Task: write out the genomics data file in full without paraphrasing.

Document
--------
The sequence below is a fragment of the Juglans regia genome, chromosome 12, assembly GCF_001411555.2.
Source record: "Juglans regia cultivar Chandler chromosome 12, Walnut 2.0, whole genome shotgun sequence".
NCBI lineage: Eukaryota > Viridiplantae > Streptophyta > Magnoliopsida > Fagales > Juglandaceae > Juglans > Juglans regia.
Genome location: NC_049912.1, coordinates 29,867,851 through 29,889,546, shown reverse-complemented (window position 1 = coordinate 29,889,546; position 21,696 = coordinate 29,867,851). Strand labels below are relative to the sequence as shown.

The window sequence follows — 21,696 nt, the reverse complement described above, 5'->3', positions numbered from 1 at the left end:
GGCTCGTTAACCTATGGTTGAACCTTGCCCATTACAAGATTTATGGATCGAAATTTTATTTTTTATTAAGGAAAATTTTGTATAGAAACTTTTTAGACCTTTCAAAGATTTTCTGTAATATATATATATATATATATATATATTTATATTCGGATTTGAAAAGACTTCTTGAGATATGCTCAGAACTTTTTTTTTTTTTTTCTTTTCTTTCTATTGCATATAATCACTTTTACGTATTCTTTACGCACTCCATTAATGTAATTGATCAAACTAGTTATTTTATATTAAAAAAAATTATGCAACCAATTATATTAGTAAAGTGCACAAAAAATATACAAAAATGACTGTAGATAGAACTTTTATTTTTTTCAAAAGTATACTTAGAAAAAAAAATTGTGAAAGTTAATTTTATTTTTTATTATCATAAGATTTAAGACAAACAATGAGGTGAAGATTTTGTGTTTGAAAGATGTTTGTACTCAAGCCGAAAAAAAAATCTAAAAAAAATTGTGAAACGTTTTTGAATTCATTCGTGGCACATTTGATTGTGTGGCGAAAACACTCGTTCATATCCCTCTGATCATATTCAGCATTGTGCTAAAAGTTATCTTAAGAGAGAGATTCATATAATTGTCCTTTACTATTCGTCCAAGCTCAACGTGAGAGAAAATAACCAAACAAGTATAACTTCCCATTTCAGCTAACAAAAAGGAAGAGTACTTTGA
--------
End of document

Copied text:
The sequence below is a fragment of the Juglans regia genome, chromosome 12, assembly GCF_001411555.2.
Source record: "Juglans regia cultivar Chandler chromosome 12, Walnut 2.0, whole genome shotgun sequence".
NCBI lineage: Eukaryota > Viridiplantae > Streptophyta > Magnoliopsida > Fagales > Juglandaceae > Juglans > Juglans regia.
Genome location: NC_049912.1, coordinates 29,867,851 through 29,889,546, shown reverse-complemented (window position 1 = coordinate 29,889,546; position 21,696 = coordinate 29,867,851). Strand labels below are relative to the sequence as shown.

The window sequence follows — 21,696 nt, the reverse complement described above, 5'->3', positions numbered from 1 at the left end:
GGCTCGTTAACCTATGGTTGAACCTTGCCCATTACAAGATTTATGGATCGAAATTTTATTTTTTATTAAGGAAAATTTTGTATAGAAACTTTTTAGACCTTTCAAAGATTTTCTGTAATATATATATATATATATATATATATTTATATTCGGATTTGAAAAGACTTCTTGAGATATGCTCAGAACTTTTTTTTTTTTTTTCTTTTCTTTCTATTGCATATAATCACTTTTACGTATTCTTTACGCACTCCATTAATGTAATTGATCAAACTAGTTATTTTATATTAAAAAAAATTATGCAACCAATTATATTAGTAAAGTGCACAAAAAATATACAAAAATGACTGTAGATAGAACTTTTATTTTTTTCAAAAGTATACTTAGAAAAAAAAATTGTGAAAGTTAATTTTATTTTTTATTATCATAAGATTTAAGACAAACAATGAGGTGAAGATTTTGTGTTTGAAAGATGTTTGTACTCAAGCCGAAAAAAAAATCTAAAAAAAATTGTGAAACGTTTTTGAATTCATTCGTGGCACATTTGATTGTGTGGCGAAAACACTCGTTCATATCCCTCTGATCATATTCAGCATTGTGCTAAAAGTTATCTTAAGAGAGAGATTCATATAATTGTCCTTTACTATTCGTCCAAGCTCAACGTGAGAGAAAATAACCAAACAAGTATAACTTCCCATTTCAGCTAACAAAAAGGAAGAGTACTTTGA